Keep in mind, salvation is based on “faith,” and is not earned by performing “works” such as attending Church (Eph. 2:8-9). But fellowship with Christ’s body, the church, is critical in helping to sustain your faith by providing ministry, encouragement, and an atmosphere of spiritual “cleansing” and growth. Our relationship with Jesus Christ is obviously the basis for the forgiveness of our sins, but the Bible indicates that we cannot have a proper relationship with Christ without a proper relationship with His body. For instance, the scriptures indicate that our worship to God is unacceptable unless we make things right with our fellow believers. “Therefore if you bring your gift to the altar, and there remember that your brother has something against you, “leave your gift there before the altar, and go your way. First be reconciled to your brother, and then come and offer your gift” (Matt. 5:23-24).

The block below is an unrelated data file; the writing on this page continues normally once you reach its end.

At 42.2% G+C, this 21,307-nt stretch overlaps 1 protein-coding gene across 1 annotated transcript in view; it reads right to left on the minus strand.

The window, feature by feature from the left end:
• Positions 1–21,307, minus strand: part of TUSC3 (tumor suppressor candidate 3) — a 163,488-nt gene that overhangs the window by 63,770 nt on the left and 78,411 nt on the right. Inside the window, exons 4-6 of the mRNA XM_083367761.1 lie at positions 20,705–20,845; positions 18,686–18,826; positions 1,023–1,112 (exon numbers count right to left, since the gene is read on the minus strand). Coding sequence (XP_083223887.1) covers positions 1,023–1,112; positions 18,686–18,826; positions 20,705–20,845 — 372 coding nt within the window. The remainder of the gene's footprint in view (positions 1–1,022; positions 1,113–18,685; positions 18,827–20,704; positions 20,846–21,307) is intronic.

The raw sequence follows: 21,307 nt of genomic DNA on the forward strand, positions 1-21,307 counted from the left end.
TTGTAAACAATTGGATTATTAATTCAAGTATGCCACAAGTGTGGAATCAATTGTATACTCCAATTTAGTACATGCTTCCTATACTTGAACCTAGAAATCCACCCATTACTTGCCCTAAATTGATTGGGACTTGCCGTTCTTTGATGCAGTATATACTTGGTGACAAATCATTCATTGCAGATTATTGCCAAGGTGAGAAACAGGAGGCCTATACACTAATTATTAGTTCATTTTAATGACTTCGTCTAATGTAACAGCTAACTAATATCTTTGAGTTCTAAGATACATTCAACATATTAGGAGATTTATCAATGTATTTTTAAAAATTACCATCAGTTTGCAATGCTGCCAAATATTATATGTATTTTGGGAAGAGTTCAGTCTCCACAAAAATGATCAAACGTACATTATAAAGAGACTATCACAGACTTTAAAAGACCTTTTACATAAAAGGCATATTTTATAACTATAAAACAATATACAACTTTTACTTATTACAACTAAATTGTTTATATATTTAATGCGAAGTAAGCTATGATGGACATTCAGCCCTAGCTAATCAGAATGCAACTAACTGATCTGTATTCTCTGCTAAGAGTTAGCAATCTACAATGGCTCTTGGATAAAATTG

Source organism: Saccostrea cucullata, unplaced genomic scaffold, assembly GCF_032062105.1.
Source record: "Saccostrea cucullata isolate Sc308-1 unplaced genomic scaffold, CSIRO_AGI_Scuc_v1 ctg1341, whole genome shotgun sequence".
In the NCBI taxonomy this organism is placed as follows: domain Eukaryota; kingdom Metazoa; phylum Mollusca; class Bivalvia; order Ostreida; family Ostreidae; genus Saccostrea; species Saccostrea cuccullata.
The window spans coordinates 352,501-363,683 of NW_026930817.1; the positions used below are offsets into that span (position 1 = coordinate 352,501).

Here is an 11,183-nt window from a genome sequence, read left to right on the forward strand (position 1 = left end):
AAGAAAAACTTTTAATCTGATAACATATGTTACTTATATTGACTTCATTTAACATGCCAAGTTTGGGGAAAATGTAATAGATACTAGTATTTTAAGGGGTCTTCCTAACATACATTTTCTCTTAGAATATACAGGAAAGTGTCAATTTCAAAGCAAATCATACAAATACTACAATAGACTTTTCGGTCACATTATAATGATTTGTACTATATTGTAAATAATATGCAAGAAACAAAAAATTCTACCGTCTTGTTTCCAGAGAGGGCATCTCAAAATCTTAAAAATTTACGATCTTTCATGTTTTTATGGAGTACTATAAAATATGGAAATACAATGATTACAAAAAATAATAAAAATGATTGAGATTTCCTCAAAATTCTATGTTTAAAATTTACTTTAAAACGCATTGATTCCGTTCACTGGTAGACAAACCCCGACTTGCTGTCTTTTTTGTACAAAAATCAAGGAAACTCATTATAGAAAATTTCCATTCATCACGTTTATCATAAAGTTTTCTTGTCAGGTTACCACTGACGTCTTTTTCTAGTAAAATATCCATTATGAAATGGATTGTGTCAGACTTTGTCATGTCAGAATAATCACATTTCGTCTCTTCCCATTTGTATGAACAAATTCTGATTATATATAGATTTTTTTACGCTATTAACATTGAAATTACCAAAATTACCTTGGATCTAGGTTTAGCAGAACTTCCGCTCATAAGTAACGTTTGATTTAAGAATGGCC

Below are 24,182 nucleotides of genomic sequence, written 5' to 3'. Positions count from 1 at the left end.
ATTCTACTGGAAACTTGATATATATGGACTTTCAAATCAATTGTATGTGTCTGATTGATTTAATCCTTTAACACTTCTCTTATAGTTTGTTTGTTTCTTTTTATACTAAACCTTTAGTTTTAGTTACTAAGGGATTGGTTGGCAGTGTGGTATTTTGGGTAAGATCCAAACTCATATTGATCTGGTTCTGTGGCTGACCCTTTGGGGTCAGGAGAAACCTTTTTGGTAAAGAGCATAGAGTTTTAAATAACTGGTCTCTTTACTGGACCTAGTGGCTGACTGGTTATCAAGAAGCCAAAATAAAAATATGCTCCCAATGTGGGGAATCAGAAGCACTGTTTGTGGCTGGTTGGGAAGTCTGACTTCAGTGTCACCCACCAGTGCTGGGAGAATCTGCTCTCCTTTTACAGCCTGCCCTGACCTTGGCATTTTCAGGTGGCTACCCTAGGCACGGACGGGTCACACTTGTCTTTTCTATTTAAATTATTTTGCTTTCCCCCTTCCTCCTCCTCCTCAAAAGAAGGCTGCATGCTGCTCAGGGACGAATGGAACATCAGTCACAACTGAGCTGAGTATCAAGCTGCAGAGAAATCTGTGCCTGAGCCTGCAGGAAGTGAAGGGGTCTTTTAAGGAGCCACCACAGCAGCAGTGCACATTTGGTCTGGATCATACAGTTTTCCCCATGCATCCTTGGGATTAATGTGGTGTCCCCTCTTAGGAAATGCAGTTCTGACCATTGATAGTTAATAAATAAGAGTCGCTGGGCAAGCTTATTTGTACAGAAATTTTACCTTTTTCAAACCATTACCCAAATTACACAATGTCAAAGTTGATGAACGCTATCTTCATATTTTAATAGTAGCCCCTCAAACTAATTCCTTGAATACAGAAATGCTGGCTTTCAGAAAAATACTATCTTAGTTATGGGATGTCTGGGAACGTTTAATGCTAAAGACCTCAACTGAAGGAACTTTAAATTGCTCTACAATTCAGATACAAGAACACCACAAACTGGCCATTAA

Not only does the Bible say that “fellowship” is the evidence of walking in the light (1 John 1:7), but it also says that “loving our brother” is evidence of that walk. “He who loves his brother abides in the light, and there is no cause for stumbling in him” (1 John 2:10). This shows that there is a strong, inseparable relationship between “fellowship” and “loving other believers.” Consequently, it appears that fellowship is intended to be the practice of loving other believers, which helps keep us in a right relationship with Christ so that His shed blood can continue its full cleansing effect! Fellowship with other believers is an exercise of love bringing us toward spiritual maturity. Your relationship with other believers is the thermometer that measures your spiritual temperature. Your degree of love toward other believers is the gauge that shows our love for God. “…If we love one another, God abides in us, and His love has been perfected in us” (1 John 4:12). Fellowship with the body of Christ is where love is tested and proven. It is the opportunity to learn how to love one another — it is God’s great classroom of the development of Christian character. We are benefited by both, the strengths and weaknesses of the fellowship. The mature ones help to strengthen and encourage us, while the weaknesses in the less mature give us the opportunity to practice — to test our spiritual growth in such characteristics as patience, long-suffering, gentleness, meekness, etc. (All spiritual virtues must be challenged and tested to bring forth progress.)